These attractions are meant for people to find their story within the national parks and connect with their personal history, Barnum said.
A diverse group of celebrity park ambassadors like Terrence J, Rosalyn Sanchez, and Mary Lambert are also part of the National Park Service's push to appeal to minorities.
Such efforts are long overdue, say many minority environmental groups.
"The parks lost a lot of time in getting this push off the ground," said Jose Gonzalez, the founder of Latino Outdoors, an organization involved with conservation and outdoor education.
The heart of bridging the diversity gap is hiring diverse candidates for park staff, Gonzalez said.
"There is a value and a connection when someone who looks like you welcomes you to the park. They understand your experiences and needs— whether that be with language interpretation, or just knowing you'll need a couple extra picnic tables," he said.
"When they tell our stories, the park staff needs to represent the cultural reference of those stories," said Rue Mapp, who heads Outdoor Afro, a non-profit organization seeking to connect African-Americans with nature.
"They are going in the right direction, but need to start doubling down," she said.
Diverse hires remain a challenging issue for the National Park Service. According to agency data, 83 percent of the park's 20,000 plus staff is white.
"We've faced a challenge in retention numbers," said Sangita Chari, who oversees the National Park Service's Office of Relevancy, Diversity and Inclusion. Chari attributes the agency's troubles to the inherent nature of the job, which involves a lot of moving to remote areas — locations that may be culturally isolating.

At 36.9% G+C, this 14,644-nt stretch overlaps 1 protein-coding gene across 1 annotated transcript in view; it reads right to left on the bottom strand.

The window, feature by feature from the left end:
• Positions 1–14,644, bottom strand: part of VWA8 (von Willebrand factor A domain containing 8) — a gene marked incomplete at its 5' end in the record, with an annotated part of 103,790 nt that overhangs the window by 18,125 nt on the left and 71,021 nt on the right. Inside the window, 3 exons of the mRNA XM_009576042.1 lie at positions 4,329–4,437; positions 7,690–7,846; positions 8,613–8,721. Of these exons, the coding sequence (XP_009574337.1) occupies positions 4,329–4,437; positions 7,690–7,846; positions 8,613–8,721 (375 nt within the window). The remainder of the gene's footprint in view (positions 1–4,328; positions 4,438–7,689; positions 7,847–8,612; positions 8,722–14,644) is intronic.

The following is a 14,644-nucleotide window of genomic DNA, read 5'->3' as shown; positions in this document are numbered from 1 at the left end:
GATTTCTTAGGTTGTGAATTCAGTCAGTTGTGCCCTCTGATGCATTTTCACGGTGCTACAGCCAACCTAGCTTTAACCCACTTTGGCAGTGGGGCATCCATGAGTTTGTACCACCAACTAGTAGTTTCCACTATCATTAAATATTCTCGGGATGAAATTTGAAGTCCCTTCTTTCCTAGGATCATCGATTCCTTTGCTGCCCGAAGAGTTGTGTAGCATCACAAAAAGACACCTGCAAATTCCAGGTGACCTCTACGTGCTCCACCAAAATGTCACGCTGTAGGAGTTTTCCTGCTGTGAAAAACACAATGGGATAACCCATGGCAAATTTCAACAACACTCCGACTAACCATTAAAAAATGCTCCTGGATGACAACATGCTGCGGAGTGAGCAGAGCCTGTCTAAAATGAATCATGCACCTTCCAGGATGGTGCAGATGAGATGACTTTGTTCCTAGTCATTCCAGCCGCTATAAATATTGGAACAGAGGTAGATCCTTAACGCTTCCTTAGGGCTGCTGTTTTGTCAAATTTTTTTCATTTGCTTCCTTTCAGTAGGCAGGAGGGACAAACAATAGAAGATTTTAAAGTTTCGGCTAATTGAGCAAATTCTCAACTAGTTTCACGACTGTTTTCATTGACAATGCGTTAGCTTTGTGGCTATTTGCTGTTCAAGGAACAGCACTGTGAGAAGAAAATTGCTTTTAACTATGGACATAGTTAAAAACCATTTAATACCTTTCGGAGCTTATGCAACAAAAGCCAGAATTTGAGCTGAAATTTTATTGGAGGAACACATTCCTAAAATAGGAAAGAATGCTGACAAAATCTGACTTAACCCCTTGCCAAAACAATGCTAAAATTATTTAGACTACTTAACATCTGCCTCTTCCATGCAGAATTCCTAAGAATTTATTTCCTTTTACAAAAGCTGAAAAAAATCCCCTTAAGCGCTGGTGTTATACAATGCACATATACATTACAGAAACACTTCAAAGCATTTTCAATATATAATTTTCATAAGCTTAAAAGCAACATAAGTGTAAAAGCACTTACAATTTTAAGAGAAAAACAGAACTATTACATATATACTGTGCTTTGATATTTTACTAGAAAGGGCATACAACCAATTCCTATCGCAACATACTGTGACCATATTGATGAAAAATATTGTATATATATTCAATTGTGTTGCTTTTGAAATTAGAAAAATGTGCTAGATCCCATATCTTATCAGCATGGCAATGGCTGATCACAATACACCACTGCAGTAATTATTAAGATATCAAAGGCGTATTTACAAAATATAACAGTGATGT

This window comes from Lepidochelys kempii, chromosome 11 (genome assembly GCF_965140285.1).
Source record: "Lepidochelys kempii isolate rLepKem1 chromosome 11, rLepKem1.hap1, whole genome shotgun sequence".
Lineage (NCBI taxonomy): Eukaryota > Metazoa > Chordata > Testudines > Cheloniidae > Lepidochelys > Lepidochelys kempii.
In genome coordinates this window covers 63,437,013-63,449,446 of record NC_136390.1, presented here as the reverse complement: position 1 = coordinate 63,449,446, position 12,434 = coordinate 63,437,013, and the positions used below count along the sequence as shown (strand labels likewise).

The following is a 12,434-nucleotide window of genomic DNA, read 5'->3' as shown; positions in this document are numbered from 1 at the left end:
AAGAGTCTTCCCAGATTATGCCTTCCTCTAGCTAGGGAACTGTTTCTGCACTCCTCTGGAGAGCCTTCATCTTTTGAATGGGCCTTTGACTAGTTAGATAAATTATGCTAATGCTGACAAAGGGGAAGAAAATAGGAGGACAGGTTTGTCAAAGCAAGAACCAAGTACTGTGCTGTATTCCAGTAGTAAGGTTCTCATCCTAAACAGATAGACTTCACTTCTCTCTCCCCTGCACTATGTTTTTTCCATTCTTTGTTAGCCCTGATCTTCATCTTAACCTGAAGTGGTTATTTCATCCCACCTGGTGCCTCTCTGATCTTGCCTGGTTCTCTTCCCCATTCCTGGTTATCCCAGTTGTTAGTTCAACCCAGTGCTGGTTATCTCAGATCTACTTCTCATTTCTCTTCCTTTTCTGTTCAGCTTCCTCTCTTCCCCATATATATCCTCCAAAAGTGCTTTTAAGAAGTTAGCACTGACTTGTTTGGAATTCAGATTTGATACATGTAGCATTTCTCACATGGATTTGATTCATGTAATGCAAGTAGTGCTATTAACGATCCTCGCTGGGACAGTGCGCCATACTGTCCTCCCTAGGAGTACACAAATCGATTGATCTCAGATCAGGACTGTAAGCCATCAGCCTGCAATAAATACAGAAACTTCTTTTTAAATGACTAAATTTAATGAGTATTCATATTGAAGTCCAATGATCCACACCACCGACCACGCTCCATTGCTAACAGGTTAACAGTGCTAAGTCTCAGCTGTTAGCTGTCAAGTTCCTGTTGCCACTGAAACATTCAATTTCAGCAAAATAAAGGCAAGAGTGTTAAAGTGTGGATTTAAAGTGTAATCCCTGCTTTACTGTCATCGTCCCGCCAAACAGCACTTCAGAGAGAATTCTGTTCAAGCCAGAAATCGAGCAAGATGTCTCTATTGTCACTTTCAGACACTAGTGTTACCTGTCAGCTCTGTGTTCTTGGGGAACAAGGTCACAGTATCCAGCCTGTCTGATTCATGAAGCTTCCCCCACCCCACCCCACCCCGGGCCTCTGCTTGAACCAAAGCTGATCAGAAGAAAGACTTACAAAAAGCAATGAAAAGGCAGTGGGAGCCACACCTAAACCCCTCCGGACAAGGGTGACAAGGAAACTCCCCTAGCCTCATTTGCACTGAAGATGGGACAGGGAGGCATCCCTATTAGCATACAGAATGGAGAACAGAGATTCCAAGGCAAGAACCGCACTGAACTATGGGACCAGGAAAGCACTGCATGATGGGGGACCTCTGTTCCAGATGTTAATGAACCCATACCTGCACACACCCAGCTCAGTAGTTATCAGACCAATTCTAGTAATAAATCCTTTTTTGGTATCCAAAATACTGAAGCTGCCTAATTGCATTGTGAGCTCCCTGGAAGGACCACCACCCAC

"Since the organization is so dispersed across the country, it's challenging to make sure minorities feel welcome, know that they belong, and that they do have opportunities to succeed and advance," she said.
But with the help of employee resource groups and concerted outreach, they are tackling the problem, she said. The office is expanding recruitment efforts to students of diverse backgrounds, using community programs, and steering the focus away from the traditional barriers of federal hiring, she said.
"We are working hard to expand the conversation and be real to the fact that if we don't bring in diverse people, we cannot tackle bigger problems," Chari said. "We need a workforce that reflects the U.S and the issues it faces, including climate change and other environmental concerns."
The National Park Service has also increased outreach to minorities living in urban and inner-city communities.
At Kenilworth, the main focus is on helping kids bond with the park and, hopefully, develop a lifelong love of the outdoors.
"National parks are the world's greatest classrooms. It is a place for kids to not only explore nature but to know they have a place to go when they need to get away to pause and take a breath," Anzelmos-Sarles, the Parks Service spokeswoman, said.